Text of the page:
But this theory just doesn’t account for the data we have. As Stone observes, it’s belied by the fact “that the vast majority of declining religiosity can be attributed to changes in educational policy, rather than welfare generally.”
So how do we explain this link between education policy and religious belief given that academic attainment itself isn’t a factor? It’s quite simple, really. Children learn more at school than reading, writing, and arithmetic. They imbibe a whole set of implied assumptions about what’s important in life. By excluding religious instruction from public schools, the government-run education system tacitly teaches students that religious commitments are not a first-order priority in life. Faith in God becomes a sort of optional weekend hobby akin to playing tennis or video games. Christ and Moses are treated by teachers and administrators like weapons or drugs — confiscated upon discovery.
In this way, the hierarchy of values communicated both explicitly and implicitly to students in American high schools excludes religious claims from the outset. College, career, and popularity become the existential targets toward which the arrow of each student’s soul is aimed by bow-wielding commissars across the country. In a context such as this, secularization becomes ineluctable. The New Testament itself says that religious belief is shaped more by the places we look for praise and validation than by naked ratiocinations: “How can you believe, when you receive glory from one another, and you’re not looking for the glory which comes from the one and only God?” (John 5:44). But the secular public high school dispenses validation and praise according to different criteria than any of the major faiths. This is why government control of education has resulted in religious decline. As Stone writes:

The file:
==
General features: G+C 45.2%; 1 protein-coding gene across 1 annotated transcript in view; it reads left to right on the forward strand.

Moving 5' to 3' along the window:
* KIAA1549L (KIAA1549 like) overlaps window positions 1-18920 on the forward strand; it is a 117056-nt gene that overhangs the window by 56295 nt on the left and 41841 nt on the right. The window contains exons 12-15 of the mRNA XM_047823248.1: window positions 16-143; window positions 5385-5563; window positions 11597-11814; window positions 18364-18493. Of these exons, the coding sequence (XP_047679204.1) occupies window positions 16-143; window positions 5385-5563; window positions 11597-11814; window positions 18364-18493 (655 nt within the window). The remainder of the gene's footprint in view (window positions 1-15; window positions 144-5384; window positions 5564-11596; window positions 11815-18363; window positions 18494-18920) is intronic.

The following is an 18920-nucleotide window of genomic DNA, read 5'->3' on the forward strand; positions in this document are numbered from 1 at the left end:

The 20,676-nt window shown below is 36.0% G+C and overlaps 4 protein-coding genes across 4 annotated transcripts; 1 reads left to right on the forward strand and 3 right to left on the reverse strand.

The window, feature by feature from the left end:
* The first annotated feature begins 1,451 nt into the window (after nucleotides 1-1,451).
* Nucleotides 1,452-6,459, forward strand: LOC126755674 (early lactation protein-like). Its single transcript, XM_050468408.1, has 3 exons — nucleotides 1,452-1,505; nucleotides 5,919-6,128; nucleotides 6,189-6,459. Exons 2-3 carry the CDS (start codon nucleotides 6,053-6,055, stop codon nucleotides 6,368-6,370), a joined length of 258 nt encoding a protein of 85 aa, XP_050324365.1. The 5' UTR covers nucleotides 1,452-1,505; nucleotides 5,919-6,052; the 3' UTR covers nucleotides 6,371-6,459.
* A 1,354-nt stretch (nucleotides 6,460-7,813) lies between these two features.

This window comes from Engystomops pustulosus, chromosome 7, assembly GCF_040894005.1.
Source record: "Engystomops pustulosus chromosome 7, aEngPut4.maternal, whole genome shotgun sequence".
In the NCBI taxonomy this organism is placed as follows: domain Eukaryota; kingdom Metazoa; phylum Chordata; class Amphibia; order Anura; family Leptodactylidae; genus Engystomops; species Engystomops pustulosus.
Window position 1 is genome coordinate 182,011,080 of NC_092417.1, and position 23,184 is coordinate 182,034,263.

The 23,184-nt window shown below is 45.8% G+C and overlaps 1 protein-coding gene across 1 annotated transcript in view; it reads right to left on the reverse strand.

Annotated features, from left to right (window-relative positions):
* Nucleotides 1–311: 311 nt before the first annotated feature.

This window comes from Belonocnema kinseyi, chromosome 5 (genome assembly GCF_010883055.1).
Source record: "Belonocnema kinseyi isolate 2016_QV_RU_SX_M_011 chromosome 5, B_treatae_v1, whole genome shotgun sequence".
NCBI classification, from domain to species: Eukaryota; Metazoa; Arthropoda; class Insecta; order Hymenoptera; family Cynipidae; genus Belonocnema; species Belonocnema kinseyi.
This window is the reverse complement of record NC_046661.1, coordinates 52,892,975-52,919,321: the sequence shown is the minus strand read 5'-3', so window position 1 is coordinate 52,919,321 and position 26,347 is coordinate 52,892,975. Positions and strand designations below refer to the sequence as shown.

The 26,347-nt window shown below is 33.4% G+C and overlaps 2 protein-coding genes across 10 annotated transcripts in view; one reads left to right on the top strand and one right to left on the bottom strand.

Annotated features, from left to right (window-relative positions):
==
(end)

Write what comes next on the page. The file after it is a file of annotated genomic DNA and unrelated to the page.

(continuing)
. . . the content of education matters. Evidence that education reduces religiosity is fairly weak: American religiosity rose considerably from 1800 until the 1970s, despite rapidly rising educational attainment. But the evidence that specifically secular education might reduce religiosity is more compelling. Indeed, statistically, most researchers who have explored long-run change in religiosity find that education-related variables, which I have argued are a proxy for secular education, can explain nearly the totality of change in religiosity.
That last point bears repeating. Most researchers have found that “education-related variables . . . can explain nearly the totality of change in religiosity.” For religious conservatives who care about the fate of American culture, it cannot be emphasized enough that education is the whole ball game. All other policy areas amount to little more than tinkering around the edges. How we got to a place where this is the case is a sad story in and of itself (and one that I told in part here). Nevertheless, it remains the case that public schools often are not a smooth fit for conservative families, especially religious ones. Even worse than that, we can now see signs that the ideology imposed upon government-educated children is changing. What used to be the state-imposed orthodoxy of benign agnosticism is being replaced by a full-blown intersectional pseudo-religion with its own priests, prophets, saints, and martyrs.
The time has come for religious parents to take their children back from the state. It simply will not do anymore for faithful Americans to drop their sons and daughters off at the curbside every morning for the government to collect as if they were taking out the trash. As I’ve written before, a broader reconsideration of public schooling will not be cheap. It will require, among other things, the establishment of charitable private education co-operatives if we’re to heed the dictates of the world’s great faiths by keeping the interests of the poor at the forefront of our minds. But the only real road to religious revival is the one that begins with each parent’s first step out of the public school’s doors.